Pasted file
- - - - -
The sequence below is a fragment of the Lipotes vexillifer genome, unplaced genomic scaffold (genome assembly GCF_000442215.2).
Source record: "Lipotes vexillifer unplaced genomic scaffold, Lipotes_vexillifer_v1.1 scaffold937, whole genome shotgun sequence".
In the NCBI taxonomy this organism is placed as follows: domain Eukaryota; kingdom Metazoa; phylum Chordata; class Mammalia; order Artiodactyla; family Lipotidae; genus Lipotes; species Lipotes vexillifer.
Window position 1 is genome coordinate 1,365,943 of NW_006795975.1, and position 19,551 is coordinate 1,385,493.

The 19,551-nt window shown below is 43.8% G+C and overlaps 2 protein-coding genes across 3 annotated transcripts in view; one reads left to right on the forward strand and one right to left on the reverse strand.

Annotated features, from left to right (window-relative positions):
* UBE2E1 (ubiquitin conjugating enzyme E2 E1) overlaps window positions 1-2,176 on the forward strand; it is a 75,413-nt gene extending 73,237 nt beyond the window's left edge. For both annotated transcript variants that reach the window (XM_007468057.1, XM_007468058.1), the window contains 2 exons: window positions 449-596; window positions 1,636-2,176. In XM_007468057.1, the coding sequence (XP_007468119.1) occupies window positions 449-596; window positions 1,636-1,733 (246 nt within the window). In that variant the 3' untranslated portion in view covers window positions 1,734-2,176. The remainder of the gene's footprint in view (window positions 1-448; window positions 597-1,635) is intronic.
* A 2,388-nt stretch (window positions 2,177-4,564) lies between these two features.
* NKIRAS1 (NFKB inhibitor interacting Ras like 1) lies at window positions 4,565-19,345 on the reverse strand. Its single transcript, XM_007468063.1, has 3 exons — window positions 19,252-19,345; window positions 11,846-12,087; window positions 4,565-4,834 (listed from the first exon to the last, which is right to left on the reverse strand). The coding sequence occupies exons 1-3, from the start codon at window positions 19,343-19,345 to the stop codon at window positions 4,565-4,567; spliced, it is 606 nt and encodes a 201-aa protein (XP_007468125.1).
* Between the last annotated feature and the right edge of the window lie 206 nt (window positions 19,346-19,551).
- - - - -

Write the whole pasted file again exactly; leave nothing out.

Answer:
The sequence below is a fragment of the Lipotes vexillifer genome, unplaced genomic scaffold (genome assembly GCF_000442215.2).
Source record: "Lipotes vexillifer unplaced genomic scaffold, Lipotes_vexillifer_v1.1 scaffold937, whole genome shotgun sequence".
In the NCBI taxonomy this organism is placed as follows: domain Eukaryota; kingdom Metazoa; phylum Chordata; class Mammalia; order Artiodactyla; family Lipotidae; genus Lipotes; species Lipotes vexillifer.
Window position 1 is genome coordinate 1,365,943 of NW_006795975.1, and position 19,551 is coordinate 1,385,493.

The 19,551-nt window shown below is 43.8% G+C and overlaps 2 protein-coding genes across 3 annotated transcripts in view; one reads left to right on the forward strand and one right to left on the reverse strand.

Annotated features, from left to right (window-relative positions):
* UBE2E1 (ubiquitin conjugating enzyme E2 E1) overlaps window positions 1-2,176 on the forward strand; it is a 75,413-nt gene extending 73,237 nt beyond the window's left edge. For both annotated transcript variants that reach the window (XM_007468057.1, XM_007468058.1), the window contains 2 exons: window positions 449-596; window positions 1,636-2,176. In XM_007468057.1, the coding sequence (XP_007468119.1) occupies window positions 449-596; window positions 1,636-1,733 (246 nt within the window). In that variant the 3' untranslated portion in view covers window positions 1,734-2,176. The remainder of the gene's footprint in view (window positions 1-448; window positions 597-1,635) is intronic.
* A 2,388-nt stretch (window positions 2,177-4,564) lies between these two features.
* NKIRAS1 (NFKB inhibitor interacting Ras like 1) lies at window positions 4,565-19,345 on the reverse strand. Its single transcript, XM_007468063.1, has 3 exons — window positions 19,252-19,345; window positions 11,846-12,087; window positions 4,565-4,834 (listed from the first exon to the last, which is right to left on the reverse strand). The coding sequence occupies exons 1-3, from the start codon at window positions 19,343-19,345 to the stop codon at window positions 4,565-4,567; spliced, it is 606 nt and encodes a 201-aa protein (XP_007468125.1).
* Between the last annotated feature and the right edge of the window lie 206 nt (window positions 19,346-19,551).